Concordia to launch a new school of health studies
June 23, 2021
MONTREAL – Concordia University has received the go-ahead to create an interdisciplinary School of Health that will start in the fall of 2022. The School of Health will bring together several of the university’s research centres and faculties already working on health-related themes, from cell and molecular biology departments to engineering, psychology, humanities and community health faculties.
It’s an idea that has been in the works since 2015, when the university examined its strategic directives with an eye to increasing its research capacities. The coronavirus pandemic, which brought to light the multiple elements of society impacted by a health crisis, served as a type of catalyst, said interim provost Anne Whitelaw (pictured), who is co-leading the initiative along with Paula Wood-Adams, interim vice-president of research and graduate studies.
“When the pandemic hit, it became clear that this is the kind of school that Montreal and the world needs right now,” Whitelaw told the Montreal Gazette.
“What’s pretty clear as we come to the end of the pandemic is that it’s not just about medical treatment or clinical work; we also need to be thinking about wellness writ large,” she said. “We need to create a context that prioritizes the intersections between psychology and health, or physiology and humanities, or engineering and fine arts. One that allows us to be able to think about all aspects of human health, whether it’s the impact of social isolation, whether it’s the mental health of children, or aging – a whole range of things an interdisciplinary school can do.
Rather than build new departments, the school will bring faculties together to collaborate and build interdisciplinary programs.
Students and researchers have shown interest in combining biomedical sciences and engineering programs, for example, as well as humanities programs with community health courses.
Concordia looked to York University in Ontario and Simon Fraser University in British Columbia, which developed schools of health that brought together researchers from different fields to generate new kinds of knowledge. Simon Fraser’s school was recently approached by the B.C. government about the possibility of starting a school of medicine.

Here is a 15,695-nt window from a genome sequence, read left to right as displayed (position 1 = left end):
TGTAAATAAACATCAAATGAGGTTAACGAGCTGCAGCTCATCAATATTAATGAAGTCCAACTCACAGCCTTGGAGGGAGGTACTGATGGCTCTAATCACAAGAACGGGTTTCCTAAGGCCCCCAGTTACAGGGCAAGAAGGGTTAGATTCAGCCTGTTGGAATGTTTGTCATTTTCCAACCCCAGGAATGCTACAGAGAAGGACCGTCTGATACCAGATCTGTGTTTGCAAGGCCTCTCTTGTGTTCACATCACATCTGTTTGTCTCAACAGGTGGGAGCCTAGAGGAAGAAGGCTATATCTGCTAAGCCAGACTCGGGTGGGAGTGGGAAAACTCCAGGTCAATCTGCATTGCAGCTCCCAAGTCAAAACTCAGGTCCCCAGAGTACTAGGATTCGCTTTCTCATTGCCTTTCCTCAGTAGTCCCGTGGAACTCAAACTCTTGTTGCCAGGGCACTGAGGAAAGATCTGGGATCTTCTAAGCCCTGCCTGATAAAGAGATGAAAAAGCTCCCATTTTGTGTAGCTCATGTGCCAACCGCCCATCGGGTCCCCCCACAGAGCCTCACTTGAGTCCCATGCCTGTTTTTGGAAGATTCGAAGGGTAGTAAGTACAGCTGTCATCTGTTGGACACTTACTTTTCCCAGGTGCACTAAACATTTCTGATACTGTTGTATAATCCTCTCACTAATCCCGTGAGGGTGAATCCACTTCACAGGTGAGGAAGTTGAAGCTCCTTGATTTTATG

Concordia plans to structure its school around three hubs that are meant to promote collaborations across multiple fields: community health; clinical research and prevention; and biomedical science and engineering.
The university has invested heavily in biomedical studies, building a $52-million centre at its Loyola campus focused on scientific research and biomedical products in 2019. That centre was an addition to the Richard J. Renaud Science Complex built in 2003.
The first step in the process, starting this summer, is to hire interim scientific directors for the three hubs, and find a dean for the new school, a process that normally takes about 10 months.
Because the university is not creating new departments or doing extensive faculty hiring, the investments at this point will be modest, Whitelaw said. Later, the university expects to hire additional researchers and support staff and create graduate programs.
Ultimately, the school’s goal is to be a leader in community health, fundamental health sciences and medical technology development, she said. It will bring together researchers from multiple fields, including scientists, engineers, artists, designers and social scientists, as well as business and humanities researchers.
“I think now we’re really planting the flag for Concordia in the larger field of health,” Whitelaw said. “We’re looking at doing health differently.”